Theological Redemption, Memory, and Mimesis in Art Spiegelman’s Maus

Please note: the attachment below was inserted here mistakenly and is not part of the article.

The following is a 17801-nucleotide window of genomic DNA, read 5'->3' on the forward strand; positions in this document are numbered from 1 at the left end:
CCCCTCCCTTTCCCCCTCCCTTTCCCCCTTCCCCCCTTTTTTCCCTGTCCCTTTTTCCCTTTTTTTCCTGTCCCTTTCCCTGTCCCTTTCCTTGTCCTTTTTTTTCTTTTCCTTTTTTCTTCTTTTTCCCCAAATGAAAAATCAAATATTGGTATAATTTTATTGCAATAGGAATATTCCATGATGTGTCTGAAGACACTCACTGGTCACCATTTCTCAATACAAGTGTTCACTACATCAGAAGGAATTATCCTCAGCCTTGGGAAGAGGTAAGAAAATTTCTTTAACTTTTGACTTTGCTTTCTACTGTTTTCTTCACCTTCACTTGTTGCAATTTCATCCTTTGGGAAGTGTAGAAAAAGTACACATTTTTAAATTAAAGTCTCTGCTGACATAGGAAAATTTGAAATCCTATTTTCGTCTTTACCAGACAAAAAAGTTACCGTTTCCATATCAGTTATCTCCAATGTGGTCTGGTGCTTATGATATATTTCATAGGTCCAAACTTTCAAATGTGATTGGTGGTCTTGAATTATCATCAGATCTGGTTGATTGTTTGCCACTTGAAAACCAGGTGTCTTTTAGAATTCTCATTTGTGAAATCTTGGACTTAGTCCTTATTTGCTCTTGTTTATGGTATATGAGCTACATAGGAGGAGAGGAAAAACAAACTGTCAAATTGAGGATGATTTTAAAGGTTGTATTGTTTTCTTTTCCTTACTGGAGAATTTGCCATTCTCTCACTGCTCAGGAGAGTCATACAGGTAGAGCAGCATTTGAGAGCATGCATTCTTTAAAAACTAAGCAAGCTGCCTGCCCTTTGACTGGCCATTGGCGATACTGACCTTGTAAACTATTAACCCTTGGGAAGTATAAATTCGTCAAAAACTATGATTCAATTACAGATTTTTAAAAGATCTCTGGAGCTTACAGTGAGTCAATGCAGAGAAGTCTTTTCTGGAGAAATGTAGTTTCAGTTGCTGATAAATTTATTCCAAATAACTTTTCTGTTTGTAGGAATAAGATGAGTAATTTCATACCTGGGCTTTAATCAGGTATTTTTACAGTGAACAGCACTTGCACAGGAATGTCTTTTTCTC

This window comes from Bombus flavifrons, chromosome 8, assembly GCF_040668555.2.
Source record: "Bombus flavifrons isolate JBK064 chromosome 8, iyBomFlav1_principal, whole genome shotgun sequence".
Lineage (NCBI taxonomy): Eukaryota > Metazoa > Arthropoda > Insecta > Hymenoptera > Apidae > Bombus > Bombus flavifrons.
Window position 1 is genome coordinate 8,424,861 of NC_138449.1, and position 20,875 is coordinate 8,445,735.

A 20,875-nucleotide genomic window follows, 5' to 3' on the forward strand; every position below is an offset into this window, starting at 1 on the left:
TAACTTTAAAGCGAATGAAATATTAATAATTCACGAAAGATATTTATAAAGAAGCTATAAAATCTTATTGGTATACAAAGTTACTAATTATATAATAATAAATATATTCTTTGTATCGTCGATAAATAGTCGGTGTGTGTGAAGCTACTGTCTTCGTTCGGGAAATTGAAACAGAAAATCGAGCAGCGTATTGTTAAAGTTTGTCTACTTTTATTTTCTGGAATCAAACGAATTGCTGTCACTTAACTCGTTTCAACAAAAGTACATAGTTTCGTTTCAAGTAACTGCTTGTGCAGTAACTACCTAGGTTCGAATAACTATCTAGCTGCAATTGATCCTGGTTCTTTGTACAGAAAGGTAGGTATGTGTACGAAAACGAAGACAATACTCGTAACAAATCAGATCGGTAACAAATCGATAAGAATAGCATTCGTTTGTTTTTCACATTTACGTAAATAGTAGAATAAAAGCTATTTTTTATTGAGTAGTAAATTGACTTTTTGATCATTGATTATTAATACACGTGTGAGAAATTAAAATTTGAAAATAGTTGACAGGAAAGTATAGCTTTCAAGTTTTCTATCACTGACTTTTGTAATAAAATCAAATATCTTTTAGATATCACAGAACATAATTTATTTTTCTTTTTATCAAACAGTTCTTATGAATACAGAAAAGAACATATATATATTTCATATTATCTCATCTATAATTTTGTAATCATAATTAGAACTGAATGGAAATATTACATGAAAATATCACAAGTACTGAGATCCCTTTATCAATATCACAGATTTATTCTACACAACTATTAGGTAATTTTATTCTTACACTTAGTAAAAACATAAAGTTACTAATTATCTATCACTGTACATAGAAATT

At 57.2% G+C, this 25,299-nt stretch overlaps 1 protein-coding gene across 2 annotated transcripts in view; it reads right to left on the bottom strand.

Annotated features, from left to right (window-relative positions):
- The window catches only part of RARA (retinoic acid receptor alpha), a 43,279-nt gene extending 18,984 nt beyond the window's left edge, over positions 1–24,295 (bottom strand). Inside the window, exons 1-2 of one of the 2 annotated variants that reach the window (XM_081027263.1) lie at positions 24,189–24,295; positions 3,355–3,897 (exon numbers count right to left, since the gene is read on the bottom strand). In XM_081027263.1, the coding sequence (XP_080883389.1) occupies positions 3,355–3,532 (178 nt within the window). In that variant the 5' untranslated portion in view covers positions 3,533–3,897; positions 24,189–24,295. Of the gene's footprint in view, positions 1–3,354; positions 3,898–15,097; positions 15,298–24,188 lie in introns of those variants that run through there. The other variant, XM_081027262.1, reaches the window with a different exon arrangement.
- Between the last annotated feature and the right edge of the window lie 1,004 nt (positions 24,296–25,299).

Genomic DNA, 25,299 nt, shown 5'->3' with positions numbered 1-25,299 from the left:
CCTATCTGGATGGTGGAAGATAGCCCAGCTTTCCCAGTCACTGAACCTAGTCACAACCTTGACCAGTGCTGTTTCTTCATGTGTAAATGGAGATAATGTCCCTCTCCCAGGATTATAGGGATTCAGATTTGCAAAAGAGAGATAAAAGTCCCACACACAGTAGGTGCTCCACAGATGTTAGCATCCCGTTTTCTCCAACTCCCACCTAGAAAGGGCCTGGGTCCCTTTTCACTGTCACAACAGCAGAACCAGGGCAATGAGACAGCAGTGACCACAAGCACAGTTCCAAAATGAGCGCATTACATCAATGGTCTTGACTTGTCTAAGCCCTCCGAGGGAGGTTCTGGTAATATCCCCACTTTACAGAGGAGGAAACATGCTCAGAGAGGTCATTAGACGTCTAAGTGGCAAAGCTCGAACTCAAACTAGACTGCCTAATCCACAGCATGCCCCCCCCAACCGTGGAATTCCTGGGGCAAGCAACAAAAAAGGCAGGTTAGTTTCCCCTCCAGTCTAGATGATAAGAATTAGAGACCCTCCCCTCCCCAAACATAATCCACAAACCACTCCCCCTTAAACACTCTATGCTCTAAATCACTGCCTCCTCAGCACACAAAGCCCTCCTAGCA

This paper seizes upon Art Spiegelman’s Maus as a case study and troubles James E. Young’s distinction (which he borrows from Saul Friedlander) between redemptive, common memory and nonredemptive deep memory. I outline how a redemptive common memory is essential for posterity to respond to ethical imperatives engendered by the Holocaust, theorized directly by Giorgio Agamben and indirectly by Max Haiven. I articulate this argument in Maus as a memoir of mimesis and a work that “shocks” the reader out of preconceived understandings of the Holocaust into symbolically absent and redemptive understandings through its recontextualization of Holocaust images and photographs.
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